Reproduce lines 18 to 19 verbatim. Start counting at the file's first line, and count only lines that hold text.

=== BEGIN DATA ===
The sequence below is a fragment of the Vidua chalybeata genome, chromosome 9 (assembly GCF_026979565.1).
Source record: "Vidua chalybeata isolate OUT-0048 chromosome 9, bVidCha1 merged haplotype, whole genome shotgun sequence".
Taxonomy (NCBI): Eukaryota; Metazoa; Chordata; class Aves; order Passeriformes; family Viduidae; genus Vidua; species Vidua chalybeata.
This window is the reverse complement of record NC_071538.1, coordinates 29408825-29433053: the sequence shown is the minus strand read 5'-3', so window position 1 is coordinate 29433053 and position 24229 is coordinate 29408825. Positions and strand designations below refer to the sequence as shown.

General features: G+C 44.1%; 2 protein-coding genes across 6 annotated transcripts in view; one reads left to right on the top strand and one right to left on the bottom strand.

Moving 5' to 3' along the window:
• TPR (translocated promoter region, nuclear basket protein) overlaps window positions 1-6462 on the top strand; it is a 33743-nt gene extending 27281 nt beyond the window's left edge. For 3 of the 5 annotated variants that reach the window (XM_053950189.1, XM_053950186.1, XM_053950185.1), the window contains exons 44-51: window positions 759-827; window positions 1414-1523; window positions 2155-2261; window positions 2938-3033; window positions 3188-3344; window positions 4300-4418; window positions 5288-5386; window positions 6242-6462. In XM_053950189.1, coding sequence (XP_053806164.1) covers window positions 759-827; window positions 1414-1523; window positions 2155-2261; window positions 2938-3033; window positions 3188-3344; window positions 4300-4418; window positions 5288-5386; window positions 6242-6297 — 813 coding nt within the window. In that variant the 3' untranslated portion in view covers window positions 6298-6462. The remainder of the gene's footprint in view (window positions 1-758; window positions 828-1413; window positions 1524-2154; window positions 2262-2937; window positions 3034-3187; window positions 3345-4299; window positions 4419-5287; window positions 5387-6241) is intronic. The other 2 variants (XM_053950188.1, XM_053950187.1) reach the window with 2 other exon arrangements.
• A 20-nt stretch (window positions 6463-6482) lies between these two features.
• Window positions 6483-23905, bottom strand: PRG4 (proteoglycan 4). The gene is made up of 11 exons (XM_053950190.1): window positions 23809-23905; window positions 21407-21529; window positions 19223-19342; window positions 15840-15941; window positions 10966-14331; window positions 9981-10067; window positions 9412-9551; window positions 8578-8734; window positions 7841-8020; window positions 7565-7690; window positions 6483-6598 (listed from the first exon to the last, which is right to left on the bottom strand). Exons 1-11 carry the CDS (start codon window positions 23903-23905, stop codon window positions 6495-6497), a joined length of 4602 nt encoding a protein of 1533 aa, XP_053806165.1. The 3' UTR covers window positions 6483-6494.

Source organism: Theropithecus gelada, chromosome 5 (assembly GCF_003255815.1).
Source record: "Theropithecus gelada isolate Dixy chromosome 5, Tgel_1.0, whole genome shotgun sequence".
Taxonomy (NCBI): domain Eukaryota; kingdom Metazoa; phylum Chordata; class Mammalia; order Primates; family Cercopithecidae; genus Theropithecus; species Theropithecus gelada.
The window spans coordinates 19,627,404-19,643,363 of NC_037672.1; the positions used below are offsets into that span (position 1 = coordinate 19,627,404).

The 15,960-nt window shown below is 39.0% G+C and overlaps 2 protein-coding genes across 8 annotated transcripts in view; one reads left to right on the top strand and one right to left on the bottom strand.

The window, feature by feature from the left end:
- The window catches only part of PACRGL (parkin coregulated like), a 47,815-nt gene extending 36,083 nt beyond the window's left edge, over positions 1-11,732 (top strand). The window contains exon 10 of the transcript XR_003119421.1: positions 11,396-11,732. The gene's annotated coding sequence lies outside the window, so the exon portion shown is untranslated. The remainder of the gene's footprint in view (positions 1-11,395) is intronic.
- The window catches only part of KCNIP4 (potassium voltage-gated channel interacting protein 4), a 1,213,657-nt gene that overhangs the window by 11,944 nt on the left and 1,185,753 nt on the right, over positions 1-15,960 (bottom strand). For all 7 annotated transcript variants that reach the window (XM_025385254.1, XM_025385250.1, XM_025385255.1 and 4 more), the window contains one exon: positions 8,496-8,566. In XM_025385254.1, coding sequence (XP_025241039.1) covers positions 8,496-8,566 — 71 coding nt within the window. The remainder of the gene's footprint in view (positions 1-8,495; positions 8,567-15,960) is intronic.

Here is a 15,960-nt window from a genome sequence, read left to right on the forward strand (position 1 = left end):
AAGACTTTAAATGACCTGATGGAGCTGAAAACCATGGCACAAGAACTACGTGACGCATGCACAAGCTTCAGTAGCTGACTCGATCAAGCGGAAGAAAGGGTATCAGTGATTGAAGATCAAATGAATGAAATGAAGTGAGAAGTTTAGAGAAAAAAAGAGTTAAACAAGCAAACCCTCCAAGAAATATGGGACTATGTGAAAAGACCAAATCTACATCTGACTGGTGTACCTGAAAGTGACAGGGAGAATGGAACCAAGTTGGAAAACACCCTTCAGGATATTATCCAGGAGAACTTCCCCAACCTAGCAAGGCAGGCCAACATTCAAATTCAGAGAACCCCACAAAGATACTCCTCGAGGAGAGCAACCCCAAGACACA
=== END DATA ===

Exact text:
Here is a 15,960-nt window from a genome sequence, read left to right on the forward strand (position 1 = left end):
AAGACTTTAAATGACCTGATGGAGCTGAAAACCATGGCACAAGAACTACGTGACGCATGCACAAGCTTCAGTAGCTGACTCGATCAAGCGGAAGAAAGGGTATCAGTGATTGAAGATCAAATGAATGAAATGAAGTGAGAAGTTTAGAGAAAAAAAGAGTTAAACAAGCAAACCCTCCAAGAAATATGGGACTATGTGAAAAGACCAAATCTACATCTGACTGGTGTACCTGAAAGTGACAGGGAGAATGGAACCAAGTTGGAAAACACCCTTCAGGATATTATCCAGGAGAACTTCCCCAACCTAGCAAGGCAGGCCAACATTCAAATTCAGAGAACCCCACAAAGATACTCCTCGAGGAGAGCAACCCCAAGACACA